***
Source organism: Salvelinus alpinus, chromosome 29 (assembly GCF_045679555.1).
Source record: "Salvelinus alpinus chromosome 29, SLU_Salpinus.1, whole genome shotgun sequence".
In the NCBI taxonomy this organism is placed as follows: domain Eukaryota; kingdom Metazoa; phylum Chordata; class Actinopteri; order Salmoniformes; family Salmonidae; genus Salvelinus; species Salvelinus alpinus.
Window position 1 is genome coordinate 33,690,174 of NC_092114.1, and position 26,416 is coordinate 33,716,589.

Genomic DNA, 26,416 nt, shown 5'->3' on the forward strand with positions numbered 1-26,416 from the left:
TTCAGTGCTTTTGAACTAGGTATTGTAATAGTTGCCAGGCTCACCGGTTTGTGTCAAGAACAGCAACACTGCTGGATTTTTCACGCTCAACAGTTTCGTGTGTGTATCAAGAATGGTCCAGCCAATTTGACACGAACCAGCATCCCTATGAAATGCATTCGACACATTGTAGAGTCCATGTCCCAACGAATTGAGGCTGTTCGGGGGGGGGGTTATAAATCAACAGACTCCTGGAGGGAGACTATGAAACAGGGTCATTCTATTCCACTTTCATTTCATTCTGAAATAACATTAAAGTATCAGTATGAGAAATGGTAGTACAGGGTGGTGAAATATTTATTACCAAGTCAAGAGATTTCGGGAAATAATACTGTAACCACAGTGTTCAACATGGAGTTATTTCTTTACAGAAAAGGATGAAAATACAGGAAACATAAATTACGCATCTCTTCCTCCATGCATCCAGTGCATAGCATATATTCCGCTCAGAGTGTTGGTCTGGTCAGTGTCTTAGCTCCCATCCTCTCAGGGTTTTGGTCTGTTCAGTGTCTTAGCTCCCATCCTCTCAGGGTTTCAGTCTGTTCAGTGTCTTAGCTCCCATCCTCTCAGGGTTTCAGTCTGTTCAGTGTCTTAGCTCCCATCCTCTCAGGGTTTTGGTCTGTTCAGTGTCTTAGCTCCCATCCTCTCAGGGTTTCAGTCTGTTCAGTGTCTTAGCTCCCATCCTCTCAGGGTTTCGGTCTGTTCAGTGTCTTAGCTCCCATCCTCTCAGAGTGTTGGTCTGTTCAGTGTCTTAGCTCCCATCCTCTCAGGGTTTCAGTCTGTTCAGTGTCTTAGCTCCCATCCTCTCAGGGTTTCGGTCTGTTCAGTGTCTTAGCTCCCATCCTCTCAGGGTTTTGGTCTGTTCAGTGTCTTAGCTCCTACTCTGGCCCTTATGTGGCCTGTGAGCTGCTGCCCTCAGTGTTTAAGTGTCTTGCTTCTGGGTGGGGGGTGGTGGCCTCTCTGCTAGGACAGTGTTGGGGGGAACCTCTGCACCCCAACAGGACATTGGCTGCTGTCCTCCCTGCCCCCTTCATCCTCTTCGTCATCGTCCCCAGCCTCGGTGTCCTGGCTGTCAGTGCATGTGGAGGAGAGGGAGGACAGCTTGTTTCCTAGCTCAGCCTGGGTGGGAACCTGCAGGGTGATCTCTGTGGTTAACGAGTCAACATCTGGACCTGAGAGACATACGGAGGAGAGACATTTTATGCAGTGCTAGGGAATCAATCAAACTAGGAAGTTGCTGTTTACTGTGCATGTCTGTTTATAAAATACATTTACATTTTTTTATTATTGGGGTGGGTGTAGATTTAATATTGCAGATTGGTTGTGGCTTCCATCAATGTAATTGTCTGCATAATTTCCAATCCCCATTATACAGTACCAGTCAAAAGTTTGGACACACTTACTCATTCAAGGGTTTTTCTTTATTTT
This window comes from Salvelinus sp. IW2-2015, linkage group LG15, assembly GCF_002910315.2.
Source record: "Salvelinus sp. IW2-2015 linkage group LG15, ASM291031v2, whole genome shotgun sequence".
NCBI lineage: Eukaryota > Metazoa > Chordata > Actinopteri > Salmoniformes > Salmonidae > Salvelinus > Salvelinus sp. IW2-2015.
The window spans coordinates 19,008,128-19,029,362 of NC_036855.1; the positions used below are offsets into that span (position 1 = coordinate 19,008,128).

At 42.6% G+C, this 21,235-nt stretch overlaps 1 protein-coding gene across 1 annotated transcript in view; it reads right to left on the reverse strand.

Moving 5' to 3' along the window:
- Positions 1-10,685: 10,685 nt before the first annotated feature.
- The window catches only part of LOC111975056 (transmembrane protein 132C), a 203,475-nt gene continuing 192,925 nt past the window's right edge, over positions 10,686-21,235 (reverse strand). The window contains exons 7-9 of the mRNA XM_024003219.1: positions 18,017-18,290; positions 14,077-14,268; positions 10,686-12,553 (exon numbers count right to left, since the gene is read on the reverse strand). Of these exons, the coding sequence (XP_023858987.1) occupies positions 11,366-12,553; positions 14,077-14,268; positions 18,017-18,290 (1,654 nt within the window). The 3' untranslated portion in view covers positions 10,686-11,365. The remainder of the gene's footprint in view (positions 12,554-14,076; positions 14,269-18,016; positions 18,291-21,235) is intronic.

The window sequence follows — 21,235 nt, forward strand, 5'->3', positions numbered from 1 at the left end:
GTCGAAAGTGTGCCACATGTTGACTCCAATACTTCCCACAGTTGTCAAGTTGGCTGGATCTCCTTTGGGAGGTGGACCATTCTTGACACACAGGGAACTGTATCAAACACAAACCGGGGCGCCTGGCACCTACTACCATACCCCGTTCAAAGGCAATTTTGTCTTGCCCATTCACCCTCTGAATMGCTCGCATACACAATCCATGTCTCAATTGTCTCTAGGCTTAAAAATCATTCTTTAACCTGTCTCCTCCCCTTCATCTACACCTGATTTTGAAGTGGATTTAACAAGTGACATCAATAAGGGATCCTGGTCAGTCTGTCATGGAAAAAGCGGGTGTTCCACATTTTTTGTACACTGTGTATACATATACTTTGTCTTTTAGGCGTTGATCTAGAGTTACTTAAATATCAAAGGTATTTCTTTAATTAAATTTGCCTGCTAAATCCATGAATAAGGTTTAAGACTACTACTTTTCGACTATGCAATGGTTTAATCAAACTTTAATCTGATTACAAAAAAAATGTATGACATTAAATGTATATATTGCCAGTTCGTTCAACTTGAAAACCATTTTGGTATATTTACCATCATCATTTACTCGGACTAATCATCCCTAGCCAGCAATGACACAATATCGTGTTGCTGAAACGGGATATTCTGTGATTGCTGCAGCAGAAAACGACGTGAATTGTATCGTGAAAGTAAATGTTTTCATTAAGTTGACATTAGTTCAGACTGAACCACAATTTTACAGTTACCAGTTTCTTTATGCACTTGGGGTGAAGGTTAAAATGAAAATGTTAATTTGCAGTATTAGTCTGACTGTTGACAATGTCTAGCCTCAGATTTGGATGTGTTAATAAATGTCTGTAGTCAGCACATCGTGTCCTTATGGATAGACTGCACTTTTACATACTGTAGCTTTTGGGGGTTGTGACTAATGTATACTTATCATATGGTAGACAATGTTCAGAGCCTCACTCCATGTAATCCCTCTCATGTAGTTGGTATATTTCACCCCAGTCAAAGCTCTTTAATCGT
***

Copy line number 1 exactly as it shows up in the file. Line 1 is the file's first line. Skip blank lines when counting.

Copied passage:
Source organism: Salvelinus alpinus, chromosome 29 (assembly GCF_045679555.1).